Part of taking stock of your thinking patterns and how they may or may not be helping you achieve your goals can be identifying your “locus of control.” Dr. Phil mentions “locus of control” on his website, but I think some further explanation can make this concept more helpful to you. I am surprised that Dr. Phil would use such a technical psychological term.
“Locus of control” refers to a personality construct originally identified by Julian Rotter in the 1950s. It has been important in health psychology and research. In layman’s terms, “locus of control” is where you attribute responsibility for events in your life, whether to internal forces (yourself) or external forces (something outside of yourself). A person with an internal locus of control believes that his or her life and behaviors are guided by personal decisions and efforts. A person with an external locus of control believes that his or her life and behaviors are guided by luck, a higher power, fate, or other external forces, including other people.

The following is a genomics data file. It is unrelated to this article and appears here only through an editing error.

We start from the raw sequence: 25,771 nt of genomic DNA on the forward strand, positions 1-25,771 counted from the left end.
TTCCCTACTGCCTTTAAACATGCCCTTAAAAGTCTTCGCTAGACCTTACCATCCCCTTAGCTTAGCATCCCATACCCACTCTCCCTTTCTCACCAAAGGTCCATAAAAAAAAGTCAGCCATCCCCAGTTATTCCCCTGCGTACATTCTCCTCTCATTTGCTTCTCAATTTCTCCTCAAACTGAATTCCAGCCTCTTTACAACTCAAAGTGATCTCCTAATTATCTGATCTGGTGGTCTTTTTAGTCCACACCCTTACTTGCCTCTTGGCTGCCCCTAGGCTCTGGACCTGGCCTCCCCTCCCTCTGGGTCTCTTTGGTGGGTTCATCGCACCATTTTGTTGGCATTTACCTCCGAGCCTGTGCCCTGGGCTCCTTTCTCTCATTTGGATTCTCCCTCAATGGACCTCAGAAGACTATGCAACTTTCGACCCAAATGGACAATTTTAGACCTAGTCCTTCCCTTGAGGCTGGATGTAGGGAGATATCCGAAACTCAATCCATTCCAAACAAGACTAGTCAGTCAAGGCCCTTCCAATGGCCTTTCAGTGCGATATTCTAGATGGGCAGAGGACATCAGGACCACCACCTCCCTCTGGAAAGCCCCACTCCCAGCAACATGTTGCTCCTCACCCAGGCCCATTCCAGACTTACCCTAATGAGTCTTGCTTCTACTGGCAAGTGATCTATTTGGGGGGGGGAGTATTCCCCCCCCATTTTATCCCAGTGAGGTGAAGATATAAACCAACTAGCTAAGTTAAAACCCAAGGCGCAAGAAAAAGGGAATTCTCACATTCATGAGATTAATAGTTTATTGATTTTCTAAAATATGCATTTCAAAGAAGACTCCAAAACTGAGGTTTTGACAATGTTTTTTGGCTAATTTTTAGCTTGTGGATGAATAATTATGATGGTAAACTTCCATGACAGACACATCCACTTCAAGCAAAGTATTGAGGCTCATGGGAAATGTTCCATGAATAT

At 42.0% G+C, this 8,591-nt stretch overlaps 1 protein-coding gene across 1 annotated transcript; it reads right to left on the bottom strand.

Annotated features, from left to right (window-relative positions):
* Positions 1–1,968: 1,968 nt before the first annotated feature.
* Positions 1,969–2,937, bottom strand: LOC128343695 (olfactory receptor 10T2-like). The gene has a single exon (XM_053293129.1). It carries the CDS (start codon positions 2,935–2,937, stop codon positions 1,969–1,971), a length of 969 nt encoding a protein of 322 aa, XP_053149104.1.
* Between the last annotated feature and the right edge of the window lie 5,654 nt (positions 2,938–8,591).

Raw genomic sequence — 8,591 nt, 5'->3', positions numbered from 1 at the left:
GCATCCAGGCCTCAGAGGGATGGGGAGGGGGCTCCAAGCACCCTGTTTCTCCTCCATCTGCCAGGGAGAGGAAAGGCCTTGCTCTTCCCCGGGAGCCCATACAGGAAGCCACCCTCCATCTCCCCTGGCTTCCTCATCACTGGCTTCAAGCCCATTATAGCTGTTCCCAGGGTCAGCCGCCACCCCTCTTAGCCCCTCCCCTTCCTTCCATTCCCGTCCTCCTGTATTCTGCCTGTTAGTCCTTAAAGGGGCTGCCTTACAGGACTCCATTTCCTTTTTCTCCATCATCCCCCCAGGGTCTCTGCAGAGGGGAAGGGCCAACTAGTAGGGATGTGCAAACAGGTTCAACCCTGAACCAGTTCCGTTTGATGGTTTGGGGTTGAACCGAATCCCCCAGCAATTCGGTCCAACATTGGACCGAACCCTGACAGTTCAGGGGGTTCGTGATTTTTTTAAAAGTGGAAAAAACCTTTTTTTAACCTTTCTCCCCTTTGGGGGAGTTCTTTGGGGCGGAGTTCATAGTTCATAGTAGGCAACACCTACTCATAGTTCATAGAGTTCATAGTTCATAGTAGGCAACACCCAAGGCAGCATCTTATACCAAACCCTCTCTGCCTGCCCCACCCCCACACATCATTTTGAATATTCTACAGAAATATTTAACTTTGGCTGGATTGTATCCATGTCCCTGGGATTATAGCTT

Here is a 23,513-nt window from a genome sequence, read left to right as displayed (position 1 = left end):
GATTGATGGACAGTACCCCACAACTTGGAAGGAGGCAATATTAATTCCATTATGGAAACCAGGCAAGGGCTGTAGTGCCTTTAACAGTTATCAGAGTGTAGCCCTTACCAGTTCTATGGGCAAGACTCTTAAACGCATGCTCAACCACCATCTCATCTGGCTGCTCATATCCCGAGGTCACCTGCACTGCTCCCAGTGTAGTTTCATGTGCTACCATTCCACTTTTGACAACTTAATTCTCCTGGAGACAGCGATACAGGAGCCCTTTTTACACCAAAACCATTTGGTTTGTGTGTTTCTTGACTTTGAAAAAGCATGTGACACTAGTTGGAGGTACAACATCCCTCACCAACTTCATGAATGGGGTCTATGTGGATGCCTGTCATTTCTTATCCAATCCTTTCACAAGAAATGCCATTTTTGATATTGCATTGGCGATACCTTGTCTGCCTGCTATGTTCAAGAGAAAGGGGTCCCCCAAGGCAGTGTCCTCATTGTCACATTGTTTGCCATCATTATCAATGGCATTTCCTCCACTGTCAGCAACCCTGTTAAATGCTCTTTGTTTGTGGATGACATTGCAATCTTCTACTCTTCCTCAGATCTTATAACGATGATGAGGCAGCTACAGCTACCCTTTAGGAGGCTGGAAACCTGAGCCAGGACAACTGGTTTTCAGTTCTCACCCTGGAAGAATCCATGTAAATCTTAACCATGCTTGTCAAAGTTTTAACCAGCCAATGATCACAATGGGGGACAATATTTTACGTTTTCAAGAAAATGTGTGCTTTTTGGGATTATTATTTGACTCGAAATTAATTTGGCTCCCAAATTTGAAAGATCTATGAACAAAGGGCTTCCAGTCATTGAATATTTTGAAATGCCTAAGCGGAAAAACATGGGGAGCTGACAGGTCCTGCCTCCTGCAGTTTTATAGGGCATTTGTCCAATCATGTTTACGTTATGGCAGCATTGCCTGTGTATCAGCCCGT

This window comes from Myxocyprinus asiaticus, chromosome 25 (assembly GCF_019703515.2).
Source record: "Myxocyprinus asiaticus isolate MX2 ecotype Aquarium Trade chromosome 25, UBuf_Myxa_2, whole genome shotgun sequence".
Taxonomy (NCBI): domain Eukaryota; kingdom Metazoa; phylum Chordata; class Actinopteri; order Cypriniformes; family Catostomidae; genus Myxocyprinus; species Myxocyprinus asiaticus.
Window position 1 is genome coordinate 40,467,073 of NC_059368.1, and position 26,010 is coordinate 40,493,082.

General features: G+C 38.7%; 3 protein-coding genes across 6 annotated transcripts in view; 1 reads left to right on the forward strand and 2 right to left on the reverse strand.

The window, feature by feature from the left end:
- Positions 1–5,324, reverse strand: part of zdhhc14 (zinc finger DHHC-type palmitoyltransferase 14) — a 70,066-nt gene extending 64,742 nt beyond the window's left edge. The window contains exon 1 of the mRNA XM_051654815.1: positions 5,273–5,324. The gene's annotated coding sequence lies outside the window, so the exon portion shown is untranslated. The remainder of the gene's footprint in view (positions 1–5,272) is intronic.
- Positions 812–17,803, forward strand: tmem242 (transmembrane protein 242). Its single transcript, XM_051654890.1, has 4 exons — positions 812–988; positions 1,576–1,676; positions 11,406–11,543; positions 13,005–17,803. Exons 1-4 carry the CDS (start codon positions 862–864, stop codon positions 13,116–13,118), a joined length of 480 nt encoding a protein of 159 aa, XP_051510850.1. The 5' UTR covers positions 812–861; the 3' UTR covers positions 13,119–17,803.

Dr. Phil has added chance to external locus of control and internal locus of control. Chance appears to be a division of the concept of external locus of control, in which nothing and no one can truly create a change for you. Dr. Phil’s definition of external locus of control is more of a dependence on something or someone else stronger or smarter than you, like a program, diet, trainer, surgery, etc. Some research has suggested that those with a higher chance orientation will have the least success with weight loss. Those with an internal locus of control will take responsibility for what they can do to control their weight, while those with an external locus of control may seek out that thing or person that will help them lose weight; those with a “chance weight locus of control” are likely to believe that no difference will be made from making any personal changes.
I’ll continue this topic of Locus of Control tomorrow.